Intel CEO says convergence key to future
- By John K. Waters
Intel Corp. CEO Craig Barrett doesn't exactly see blue
skies ahead for the IT industry, but he says that he is ''optimistic about
the future.'' The source of his optimism, he said last week during his Intel Developer Forum (IDF) keynote, is the growing need for technological innovation fueled by an inexorable convergence of computing and communications.
''The desire for technology is alive and well,'' Barrett
told conference attendees gathered in San Jose, Calif., for the semi-annual
event. ''Perhaps we have to carry over the hangover of the dot-com bust, but
growth will come from the investments we make in innovations.''
Barrett refrained from making outright predictions for
this year, citing market uncertainties such as a possible war with Iraq and
strained relations between the U.S. and North Korea. But his message about the
future of his industry was resoundingly hopeful. ''The last two years have shown
more clearly than ever that innovation and technology continue to move forward,
even in the face of a weak economy,'' he said.
This is not a new message from the computer industry's
chief chipmaker. ''You never save your way out of a recession,'' Barrett said in
his 2001 IDF keynote. ''The slowdowns are going to end, and you need to prepare
for the upswing'' He declared at the time that Intel would invest approximately
$12 billion in capital expansion and R&D during that year.
The twist on this year's message is the buzzword
Barrett said holds a specific meaning for Intel. ''I want you to think of
convergence as any aspect of our technology coming together,'' Barrett told
attendees. Developers who create products that leverage the combined
benefits of communications and computing will thrive in the future, he
Barrett pointed to Intel's own recent convergence
research on what has been called the ''siliconization of photonics'' to
illustrate his point. The Santa Clara, Calif.-based chipmaker has been working
for some time to integrate optical communications technology with conventional
electronics. In so-called silicon photonics, laser light is used instead of an electrical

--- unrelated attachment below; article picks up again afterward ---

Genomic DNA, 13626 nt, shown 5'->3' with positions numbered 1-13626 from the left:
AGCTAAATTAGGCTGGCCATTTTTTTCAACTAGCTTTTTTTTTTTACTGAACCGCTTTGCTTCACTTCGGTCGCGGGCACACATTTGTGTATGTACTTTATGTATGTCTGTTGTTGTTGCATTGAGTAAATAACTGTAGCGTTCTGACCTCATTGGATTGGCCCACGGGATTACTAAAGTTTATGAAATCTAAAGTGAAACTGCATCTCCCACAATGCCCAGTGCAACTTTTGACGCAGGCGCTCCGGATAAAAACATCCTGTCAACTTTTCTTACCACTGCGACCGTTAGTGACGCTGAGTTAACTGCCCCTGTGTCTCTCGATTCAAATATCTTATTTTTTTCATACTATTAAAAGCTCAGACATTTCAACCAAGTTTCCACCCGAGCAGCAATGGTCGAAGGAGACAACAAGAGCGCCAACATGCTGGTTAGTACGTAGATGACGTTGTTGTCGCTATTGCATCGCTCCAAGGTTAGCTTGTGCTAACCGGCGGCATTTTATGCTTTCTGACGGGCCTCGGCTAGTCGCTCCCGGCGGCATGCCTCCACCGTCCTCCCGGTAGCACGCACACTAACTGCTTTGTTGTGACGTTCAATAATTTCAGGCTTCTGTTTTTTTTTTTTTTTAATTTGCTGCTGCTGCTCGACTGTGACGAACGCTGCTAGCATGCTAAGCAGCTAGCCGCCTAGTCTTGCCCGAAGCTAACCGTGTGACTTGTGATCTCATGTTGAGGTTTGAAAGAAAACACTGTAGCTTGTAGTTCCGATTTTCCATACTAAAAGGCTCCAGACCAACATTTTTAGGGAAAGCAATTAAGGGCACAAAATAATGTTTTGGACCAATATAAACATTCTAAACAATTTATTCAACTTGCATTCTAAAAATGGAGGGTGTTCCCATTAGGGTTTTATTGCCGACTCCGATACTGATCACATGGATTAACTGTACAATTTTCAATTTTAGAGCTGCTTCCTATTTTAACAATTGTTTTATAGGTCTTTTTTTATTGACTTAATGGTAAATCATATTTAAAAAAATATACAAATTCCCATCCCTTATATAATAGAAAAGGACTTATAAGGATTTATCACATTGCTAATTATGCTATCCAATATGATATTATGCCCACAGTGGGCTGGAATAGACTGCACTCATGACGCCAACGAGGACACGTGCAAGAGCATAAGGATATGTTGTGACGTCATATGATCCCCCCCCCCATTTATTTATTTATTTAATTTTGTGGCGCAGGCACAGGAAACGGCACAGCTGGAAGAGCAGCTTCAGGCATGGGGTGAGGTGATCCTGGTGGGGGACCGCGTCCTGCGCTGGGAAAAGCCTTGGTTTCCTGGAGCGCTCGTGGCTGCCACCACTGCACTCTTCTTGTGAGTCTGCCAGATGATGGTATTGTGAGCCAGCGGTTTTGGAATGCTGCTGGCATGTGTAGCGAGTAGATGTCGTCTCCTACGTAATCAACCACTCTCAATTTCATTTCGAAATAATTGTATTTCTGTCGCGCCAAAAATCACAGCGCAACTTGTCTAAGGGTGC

current to signal the ones and zeros recognized by a CPU.
In a separate presentation, Intel CTO Pat Gelsinger
demo'd what he called the world's first optical transmission of data via a CPU.
For this demo, a laser beam was sent down an optical fiber that split into two channels. One channel ran through a phase
shifter, which slowed the speed of the light. Thus differentiated, the two light
sources could represent the optical equivalent of ones and zeros.
Chips built with this kind of optical technology would be
smaller and faster, Gelsinger explained, although they are too expensive to manufacture
profitably right now.
Another driver of future growth, Intel's Barrett said, is
the pent-up demand among enterprises for new technology. In particular, he
noted, those companies ''with all of those computers still running Windows 95 or
98 that Microsoft says it will not support at the end of the year,'' which will
be looking to replace some hardware. Barrett said that his own company is
replacing 35,000, or about one-third, of its computers. He also cited recently
announced plans from telecom Lucent to replace all of its PCs as
''an encouraging sign.''
But it won't be enough to support ''aging'' technology,
Barrett said. The key now, as ever, is innovation. ''What we need to do is bring
the marketplace in a user-friendly environment,'' he said.
Beyond its own product development, Intel has reportedly
invested $25 million in more than 15 wireless networking companies as a kind of
hedge against future competitor innovations, and just generally to accelerate
the spread of wireless networking. Intel also has developed numerous
relationships with hotel chains, telecom service providers and retail outlets,
with an eye toward the hotspot market. Company officials say Intel is currently
conducting extensive verification of public Wi-Fi network access points designed
for use with its Centrino mobile technology. The company expects that several
thousand of these hotspots will be verified by
John K. Waters is a freelance writer based in Silicon Valley. He can be reached